Saturday, May 29, 2021

[Herpetology • 2021] Rhinella chullachaki • Genetic and Morphological Evidence reveal Another New Toad of the Rhinella festae Species Group (Anura: Bufonidae) from the Cordillera Azul in central Peru

Rhinella chullachaki  
Castillo-Urbina, Glaw, Aguilar-Puntriano, Vences & Köhler, 2021

Chullachaki Beaked Toad | Sapo picudo Chullachaki || SALAMANDRA. 57(2)

 We studied the status of toads of the genus Rhinella collected in the southern Cordillera Azul, central Peru. Molecular analysis of the mitochondrial 16S rRNA gene revealed them to be members of the recently proposed Rhinella festae species group, and sister to R. lilyrodriguezae, a species known from northern areas of the Cordillera Azul. The new specimens are differentiated from R. lilyrodriguezae and other species of Rhinella by substantial genetic divergence in the studied gene fragment (> 5% uncorrected pairwise distance) and several qualitative morphological characters, providing combined evidence for a divergent evolutionary lineage. We consequently describe the specimens from the southern part of the Cordillera Azul in Departamento Huánuco as a new species, Rhinella chullachaki sp. n. We briefly discuss the definition and content of species groups in Rhinella as well as the difficulties hampering taxonomic resolution within this species-rich genus. 

Key words. Amphibia, Rhinella, new species, species groups, morphology, molecular genetics, systematics, taxonomy.

Male holotype (MUSM 40293) of Rhinella chullachaki sp. n. in life (SVL 44.2 mm);
 (a) dorsolateral view; (b) lateral close-up view of head; (c) ventral view.

Male paratypes of Rhinella chullachaki sp. n. in life.
 Left column shows MUSM 40292, right column shows ZSM 237/2019,
each in (a, b) dorsolateral, (c, d) ventral, and (e, f) close-up lateral head views.

Rhinella chullachaki sp. n. 

Diagnosis. A medium-sized species of the Rhinella festae species group, based on morphological similarities and phylogenetic relationships. The new species is characterized by (1) medium size, SVL 42.1–44.2 mm in adult males (n = 3), females are unknown; (2) eight presacral vertebrae; (3) bicondylar articulation of sacral vertebrae and coccyx; (4) snout long, acuminate, pointed to rounded terminally in dorsal view; snout protuberant, directed slightly anteroventrally in profile as a ‘shark snout’; nostrils at level or only slightly beyond anterior margin of lower jaw in lateral profile; (5) cranial crests moderately developed; (6) canthal, supraorbital, postorbital and supratympanic crests distinctly elevated and continuous; pretympanic crest present, occipital crest weakly developed; (7) tympanum and tympanic annulus absent, middle ear cavity and columella present; (8) mandibular angle protruding; (9) parotoid glands moderately large, roughly rectangular and rounded in outline, swollen laterally, incorporated into the lateral row of tubercles; (10) dorsolateral rows of large, conical tubercles extending from parotoid gland to groin; (11) hands and feet with long digits, fingers basally webbed and toes moderately webbed; (12) skin on dorsum tubercular with scattered large tubercles in the lateral and lumbar regions in males; (13) subarticular tubercles distinct, round to ovoid; (14) supernumerary tubercles present, round and well developed; (15) cloacal sheath absent; (16) in life, dorsum yellowish green with irregular black and dark brown markings; venter pale cream to white with black blotches and spots; black spots and flecking on ventral surfaces of limbs and scattered black spots on throat; iris bronze with irregular black reticulation.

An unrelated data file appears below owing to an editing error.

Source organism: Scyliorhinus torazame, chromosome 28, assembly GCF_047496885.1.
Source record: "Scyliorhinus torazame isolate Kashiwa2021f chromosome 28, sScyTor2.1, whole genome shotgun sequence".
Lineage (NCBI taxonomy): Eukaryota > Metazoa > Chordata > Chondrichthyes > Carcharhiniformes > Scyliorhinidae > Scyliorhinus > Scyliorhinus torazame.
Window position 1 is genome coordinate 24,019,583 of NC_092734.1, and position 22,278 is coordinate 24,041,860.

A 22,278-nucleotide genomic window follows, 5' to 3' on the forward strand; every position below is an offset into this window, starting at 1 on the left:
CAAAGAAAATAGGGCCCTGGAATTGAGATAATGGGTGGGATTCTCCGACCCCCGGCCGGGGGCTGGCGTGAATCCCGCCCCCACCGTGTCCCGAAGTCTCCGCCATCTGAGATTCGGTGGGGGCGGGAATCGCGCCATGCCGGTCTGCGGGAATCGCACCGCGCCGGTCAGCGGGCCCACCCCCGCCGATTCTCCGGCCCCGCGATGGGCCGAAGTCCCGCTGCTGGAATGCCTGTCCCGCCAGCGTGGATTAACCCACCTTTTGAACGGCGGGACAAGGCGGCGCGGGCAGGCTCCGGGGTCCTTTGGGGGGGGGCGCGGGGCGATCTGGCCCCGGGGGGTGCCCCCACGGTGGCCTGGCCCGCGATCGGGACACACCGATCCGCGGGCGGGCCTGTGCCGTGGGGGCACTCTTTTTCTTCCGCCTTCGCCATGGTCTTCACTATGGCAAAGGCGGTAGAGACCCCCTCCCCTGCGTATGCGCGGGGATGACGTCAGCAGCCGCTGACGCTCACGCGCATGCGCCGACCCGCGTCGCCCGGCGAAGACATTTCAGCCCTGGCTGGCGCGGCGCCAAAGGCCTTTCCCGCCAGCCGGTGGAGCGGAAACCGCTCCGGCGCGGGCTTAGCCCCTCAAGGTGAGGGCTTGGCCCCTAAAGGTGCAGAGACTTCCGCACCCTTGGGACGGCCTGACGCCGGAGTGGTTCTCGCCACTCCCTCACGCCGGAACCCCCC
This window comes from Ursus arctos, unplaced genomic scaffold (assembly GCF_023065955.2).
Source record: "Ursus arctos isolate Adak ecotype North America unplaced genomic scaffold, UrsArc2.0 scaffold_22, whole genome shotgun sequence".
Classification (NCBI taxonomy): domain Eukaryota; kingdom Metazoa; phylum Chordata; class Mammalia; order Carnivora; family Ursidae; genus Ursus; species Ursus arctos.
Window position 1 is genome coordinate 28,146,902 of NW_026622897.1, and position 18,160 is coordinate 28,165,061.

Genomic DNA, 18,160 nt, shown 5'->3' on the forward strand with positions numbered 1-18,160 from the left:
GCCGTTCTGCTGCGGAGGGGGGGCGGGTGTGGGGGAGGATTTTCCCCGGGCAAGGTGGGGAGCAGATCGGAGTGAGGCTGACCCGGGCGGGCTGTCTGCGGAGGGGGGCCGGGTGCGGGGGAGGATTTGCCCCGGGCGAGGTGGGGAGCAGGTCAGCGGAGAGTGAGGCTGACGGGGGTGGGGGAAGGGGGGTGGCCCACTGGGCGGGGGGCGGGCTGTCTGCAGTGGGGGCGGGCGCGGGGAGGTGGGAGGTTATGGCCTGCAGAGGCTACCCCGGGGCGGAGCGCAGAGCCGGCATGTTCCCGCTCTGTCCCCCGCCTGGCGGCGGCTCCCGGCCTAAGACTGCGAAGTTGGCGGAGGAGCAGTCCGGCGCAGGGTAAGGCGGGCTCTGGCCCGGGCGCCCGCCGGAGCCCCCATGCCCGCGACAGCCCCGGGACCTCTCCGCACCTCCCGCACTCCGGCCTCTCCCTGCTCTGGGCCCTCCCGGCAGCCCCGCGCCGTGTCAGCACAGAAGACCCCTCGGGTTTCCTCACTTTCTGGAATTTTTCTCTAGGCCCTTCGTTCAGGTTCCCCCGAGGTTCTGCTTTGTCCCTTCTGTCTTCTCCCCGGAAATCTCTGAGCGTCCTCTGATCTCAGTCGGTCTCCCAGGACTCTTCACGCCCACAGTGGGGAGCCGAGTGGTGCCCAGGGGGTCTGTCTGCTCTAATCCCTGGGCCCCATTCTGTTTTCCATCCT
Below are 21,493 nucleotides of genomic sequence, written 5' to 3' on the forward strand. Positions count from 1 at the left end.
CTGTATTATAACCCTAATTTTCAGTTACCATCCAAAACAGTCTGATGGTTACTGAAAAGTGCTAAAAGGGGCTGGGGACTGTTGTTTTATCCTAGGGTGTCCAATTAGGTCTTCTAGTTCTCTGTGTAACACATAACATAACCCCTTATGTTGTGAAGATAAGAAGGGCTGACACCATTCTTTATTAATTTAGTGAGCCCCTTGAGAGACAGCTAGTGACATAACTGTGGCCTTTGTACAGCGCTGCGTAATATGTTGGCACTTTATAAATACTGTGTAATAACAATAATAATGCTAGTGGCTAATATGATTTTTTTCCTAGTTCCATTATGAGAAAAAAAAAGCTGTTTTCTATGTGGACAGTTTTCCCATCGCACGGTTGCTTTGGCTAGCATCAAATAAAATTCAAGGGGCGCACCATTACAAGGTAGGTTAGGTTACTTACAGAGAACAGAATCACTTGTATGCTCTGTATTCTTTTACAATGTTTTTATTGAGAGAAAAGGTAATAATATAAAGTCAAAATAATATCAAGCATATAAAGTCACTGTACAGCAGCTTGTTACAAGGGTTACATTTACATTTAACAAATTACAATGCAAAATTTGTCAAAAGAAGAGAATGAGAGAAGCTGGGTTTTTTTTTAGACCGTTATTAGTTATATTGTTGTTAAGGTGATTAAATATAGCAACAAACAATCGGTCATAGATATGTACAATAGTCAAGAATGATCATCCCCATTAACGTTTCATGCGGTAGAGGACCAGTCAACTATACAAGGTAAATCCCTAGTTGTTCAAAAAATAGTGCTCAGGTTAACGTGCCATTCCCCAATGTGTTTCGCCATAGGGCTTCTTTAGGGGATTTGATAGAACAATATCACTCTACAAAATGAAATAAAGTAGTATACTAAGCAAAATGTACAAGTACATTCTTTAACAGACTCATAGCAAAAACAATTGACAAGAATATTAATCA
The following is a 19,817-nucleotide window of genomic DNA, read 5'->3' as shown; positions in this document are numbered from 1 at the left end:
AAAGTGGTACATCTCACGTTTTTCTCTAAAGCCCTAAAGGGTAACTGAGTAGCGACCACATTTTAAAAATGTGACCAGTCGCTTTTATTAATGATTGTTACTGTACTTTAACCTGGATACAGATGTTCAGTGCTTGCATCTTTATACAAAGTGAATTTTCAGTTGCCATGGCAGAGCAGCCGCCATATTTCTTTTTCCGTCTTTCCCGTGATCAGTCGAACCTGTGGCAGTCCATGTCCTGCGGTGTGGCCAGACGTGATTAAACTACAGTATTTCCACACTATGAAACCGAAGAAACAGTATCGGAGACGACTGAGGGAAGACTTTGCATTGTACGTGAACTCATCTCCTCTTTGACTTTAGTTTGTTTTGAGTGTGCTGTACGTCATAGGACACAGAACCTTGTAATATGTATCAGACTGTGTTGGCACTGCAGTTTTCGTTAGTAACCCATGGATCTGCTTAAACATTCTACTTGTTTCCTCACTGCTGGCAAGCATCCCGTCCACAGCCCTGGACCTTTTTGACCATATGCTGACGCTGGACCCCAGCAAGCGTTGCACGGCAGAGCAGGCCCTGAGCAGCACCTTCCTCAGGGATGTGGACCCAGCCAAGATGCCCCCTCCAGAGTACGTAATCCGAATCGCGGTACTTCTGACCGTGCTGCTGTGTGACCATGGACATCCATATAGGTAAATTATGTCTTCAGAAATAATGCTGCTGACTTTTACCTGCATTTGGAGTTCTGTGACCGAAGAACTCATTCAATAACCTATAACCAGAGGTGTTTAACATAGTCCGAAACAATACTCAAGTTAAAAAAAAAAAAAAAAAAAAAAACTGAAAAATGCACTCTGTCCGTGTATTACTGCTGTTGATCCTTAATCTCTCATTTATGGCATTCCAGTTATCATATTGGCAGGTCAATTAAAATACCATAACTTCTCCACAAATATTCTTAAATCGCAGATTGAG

Etymology. The specific epithet is derived from the Quechuan language. The Chullachaki is a mythical creature of the Peruvian and Brazilian Amazon region said to be living in the jungle, being able to turn into any creature, and guarding the forest by punishing people acting unwisely in the forest. Many depictive representations of the Chullachaki show it as having a large nose. We chose the name as a plea for a more respectful and sustainable treatment of Peruvian forests. The specific name is an invariable noun in apposition. 

Proposed common names. Chullachaki Beaked Toad; Sapo picudo Chullachaki. 

Ernesto Castillo-Urbina, Frank Glaw, César Aguilar-Puntriano, Miguel Vences and Jörn Köhler. 2021. Genetic and Morphological Evidence reveal Another New Toad of the Rhinella festae Species Group (Anura: Bufonidae) from the Cordillera Azul in central Peru. SALAMANDRA. 57(2); 181-195.